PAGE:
Objective—To determine the disposition of orally
administered cefpodoxime proxetil in foals and adult
horses and measure the minimum inhibitory concentrations
(MICs) of the drug against common bacterial
pathogens of horses.
Animals—6 healthy adult horses and 6 healthy foals
at 7 to 14 days of age and again at 3 to 4 months of
Procedure—A single dose of cefpodoxime proxetil
oral suspension was administered (10 mg/kg) to each
horse by use of a nasogastric tube. In 7- to 14-day-old
foals, 5 additional doses were administered intragastrically
at 12-hour intervals. The MIC of cefpodoxime
for each of 173 bacterial isolates was determined by
use of a commercially available test.
Results—In 7- to 14-day-old foals, mean ± SD time to
peak serum concentration (Tmax) was 1.7 ± 0.7 hours,
maximum serum concentration (Cmax) was 0.81 ±
0.22 µg/mL, and elimination half-life (harmonic mean)
was 7.2 hours. Disposition of cefpodoxime in 3- to 4-month-old foals was not significantly different from
that of neonates. Adult horses had significantly higher
Cmax and significantly lower Tmax, compared with
values for foals. The MIC of cefpodoxime required to
inhibit growth of 90% of isolates for Salmonella enterica,
Escherichia coli, Pasteurella spp, Klebsiella spp,
and β-hemolytic streptococci was 0.38, 1.00, 0.16,
0.19, and 0.09 µg/mL, respectively.
Conclusions and Clinical Relevance—Oral administration
at a dosage of 10 mg/kg every 6 to 12 hours
would appear appropriate for the treatment of equine
neonates with bacterial infections. (Am J Vet Res 2005;66:30–35)
Objective—To determine the pharmacokinetics of
azithromycin and its concentration in body fluids and
bronchoalveolar lavage cells in foals.
Animals—6 healthy 6- to 10-week-old foals.
Procedure—Azithromycin (10 mg/kg of body weight)
was administered to each foal via IV and intragastric
(IG) routes in a crossover design. After the first IG
dose, 4 additional IG doses were administered at 24-hour intervals. A microbiologic assay was used to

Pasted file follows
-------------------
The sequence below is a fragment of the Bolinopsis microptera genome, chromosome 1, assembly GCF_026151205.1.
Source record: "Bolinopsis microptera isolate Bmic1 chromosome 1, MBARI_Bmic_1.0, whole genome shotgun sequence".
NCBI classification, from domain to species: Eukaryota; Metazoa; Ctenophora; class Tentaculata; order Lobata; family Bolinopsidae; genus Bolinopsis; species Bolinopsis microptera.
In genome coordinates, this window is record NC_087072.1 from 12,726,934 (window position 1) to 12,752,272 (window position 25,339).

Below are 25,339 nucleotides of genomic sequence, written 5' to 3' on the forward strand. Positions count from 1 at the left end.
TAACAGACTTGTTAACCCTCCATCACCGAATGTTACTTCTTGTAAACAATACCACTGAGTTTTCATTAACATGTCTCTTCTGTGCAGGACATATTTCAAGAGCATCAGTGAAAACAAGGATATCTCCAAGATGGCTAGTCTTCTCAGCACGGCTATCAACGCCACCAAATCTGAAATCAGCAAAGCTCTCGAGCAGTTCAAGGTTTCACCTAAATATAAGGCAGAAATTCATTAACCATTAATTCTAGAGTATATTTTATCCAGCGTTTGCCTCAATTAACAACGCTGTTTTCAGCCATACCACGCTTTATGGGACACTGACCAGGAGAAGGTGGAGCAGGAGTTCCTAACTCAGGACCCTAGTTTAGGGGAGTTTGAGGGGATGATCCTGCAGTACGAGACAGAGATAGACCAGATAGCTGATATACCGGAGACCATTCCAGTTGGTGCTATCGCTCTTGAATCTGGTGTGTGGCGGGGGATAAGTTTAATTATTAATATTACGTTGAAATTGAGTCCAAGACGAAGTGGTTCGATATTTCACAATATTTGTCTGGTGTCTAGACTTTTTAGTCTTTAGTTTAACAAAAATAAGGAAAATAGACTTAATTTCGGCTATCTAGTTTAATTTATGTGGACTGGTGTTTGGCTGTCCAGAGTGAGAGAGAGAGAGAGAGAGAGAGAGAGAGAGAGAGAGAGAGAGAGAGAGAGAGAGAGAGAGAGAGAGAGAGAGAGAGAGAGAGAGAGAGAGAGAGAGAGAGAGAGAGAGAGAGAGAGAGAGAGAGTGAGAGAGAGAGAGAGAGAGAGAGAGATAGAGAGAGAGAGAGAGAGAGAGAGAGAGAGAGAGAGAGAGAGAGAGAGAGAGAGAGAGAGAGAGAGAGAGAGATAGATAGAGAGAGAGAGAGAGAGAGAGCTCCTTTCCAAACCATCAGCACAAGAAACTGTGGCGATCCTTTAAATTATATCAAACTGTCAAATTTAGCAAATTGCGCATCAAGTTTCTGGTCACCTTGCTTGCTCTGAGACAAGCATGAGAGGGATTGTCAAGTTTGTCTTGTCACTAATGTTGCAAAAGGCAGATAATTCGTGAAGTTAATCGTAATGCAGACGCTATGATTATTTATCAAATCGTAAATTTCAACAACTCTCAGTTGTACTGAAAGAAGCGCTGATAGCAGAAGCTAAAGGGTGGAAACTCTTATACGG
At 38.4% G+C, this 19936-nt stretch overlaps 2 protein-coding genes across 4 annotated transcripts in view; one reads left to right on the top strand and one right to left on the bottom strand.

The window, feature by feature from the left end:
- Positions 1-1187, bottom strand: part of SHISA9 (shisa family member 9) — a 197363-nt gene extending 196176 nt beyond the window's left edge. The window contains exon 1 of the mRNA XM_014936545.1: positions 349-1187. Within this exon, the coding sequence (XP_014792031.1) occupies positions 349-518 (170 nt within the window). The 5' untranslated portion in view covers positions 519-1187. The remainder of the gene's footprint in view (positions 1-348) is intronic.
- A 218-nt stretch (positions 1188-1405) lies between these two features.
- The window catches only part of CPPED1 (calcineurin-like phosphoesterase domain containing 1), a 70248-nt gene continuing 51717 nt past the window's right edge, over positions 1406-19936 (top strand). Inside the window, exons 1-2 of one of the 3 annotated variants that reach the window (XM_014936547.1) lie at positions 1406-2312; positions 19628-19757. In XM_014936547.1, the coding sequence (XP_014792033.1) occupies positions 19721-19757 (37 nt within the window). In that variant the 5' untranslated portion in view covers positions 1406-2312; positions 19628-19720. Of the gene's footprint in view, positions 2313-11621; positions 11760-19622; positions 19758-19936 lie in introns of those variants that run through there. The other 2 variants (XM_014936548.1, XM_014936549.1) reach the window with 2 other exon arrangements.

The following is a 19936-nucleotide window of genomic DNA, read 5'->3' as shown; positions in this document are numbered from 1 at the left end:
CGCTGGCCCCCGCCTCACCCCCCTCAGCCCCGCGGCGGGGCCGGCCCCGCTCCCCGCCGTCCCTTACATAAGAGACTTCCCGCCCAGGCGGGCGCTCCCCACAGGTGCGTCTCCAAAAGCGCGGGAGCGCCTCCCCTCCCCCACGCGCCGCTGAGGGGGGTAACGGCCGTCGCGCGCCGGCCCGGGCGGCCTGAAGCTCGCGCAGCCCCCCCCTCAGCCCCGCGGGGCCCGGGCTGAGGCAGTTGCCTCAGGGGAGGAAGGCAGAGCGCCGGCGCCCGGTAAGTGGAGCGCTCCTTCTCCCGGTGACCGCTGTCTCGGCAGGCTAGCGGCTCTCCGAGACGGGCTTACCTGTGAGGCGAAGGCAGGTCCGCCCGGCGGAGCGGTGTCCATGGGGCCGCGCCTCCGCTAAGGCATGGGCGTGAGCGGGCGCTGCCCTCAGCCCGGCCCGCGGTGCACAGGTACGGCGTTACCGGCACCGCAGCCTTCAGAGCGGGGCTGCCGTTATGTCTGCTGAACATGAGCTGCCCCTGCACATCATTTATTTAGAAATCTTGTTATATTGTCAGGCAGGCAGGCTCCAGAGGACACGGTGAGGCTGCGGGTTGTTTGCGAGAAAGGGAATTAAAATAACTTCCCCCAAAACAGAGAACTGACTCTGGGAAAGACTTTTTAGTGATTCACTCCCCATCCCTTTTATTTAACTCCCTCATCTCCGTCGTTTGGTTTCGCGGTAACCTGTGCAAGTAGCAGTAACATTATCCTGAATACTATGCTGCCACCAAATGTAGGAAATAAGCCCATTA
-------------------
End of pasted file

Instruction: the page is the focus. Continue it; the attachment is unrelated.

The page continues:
measure azithromycin concentrations in serum, peritoneal
fluid, synovial fluid, pulmonary epithelial lining
fluid (PELF), and bronchoalveolar (BAL) cells.
Results—Azithromycin elimination half-life was 20.3
hours, body clearance was 10.4 ml/min·kg, and apparent
volume of distribution at steady state was 18.6
L/kg. After IG administration, time to peak serum concentration
was 1.8 hours and bioavailability was 56%.
After repeated IG administration, peak serum concentration
was 0.63 ± 0.10 µg/ml. Peritoneal and synovial
fluid concentrations were similar to serum concentrations.
Bronchoalveolar cell and PELF concentrations
were 15- to 170-fold and 1- to 16-fold higher than concurrent
serum concentrations, respectively. No
adverse reactions were detected after repeated IG
Conclusions and Clinical Relevance—On the basis
of pharmacokinetic values, minimum inhibitory concentrations
of Rhodococcus equi isolates, and drug
concentrations in PELF and bronchoalveolar cells, a
single daily oral dose of 10 mg/kg may be appropriate
for treatment of R equi infections in foals. Persistence
of high azithromycin concentrations in PELF and bronchoalveolar
cells 48 hours after discontinuation of
administration suggests that after 5 daily doses, oral
administration at 48-hour intervals may be adequate.
(Am J Vet Res 2001;62:1870–1875)
Procedure—Dogs were randomly assigned to 2
groups of 3 dogs in a crossover design. Diazepam
(0.5 mg/kg of body weight) was administered intravenously
to dogs in group 1 and intranasally to dogs
in group 2. Blood was collected from the jugular vein
of each dog into tubes containing lithium heparin
before and 3, 6, 9, 12, 15, 20, 30, 60, 120, 240, and
480 minutes following diazepam administration. After
a 4-day washout period, dogs in group 1 received
diazepam intranasally, dogs in group 2 received
diazepam intravenously, and blood was again collected.
Plasma concentration of BDZ was determined by
use of a fluorescence polarization immunoassay.
Results—Mean (± SD) peak plasma concentration of
BDZ following IV administration (1316 ± 216 µg/L)
was greater than that following IN administration
(448 ± 41 µg/L). Time to peak concentration was ≤ 3
minutes following IV administration and 4.5 ± 1.5
minutes following IN administration. Mean bioavailability
of BDZ following IN administration was
80 ± 9%.
Conclusions and Clinical Relevance—Diazepam is
rapidly and efficiently absorbed following IN administration
of the parenteral formulation. Plasma concentrations
match or exceed the suggested therapeutic
concentration (300 µg/L). Intranasal administration of
diazepam may be useful for treatment of seizures in
dogs by owners or when intravenous access is not
readily available. (Am J Vet Res 2000;61:651–654)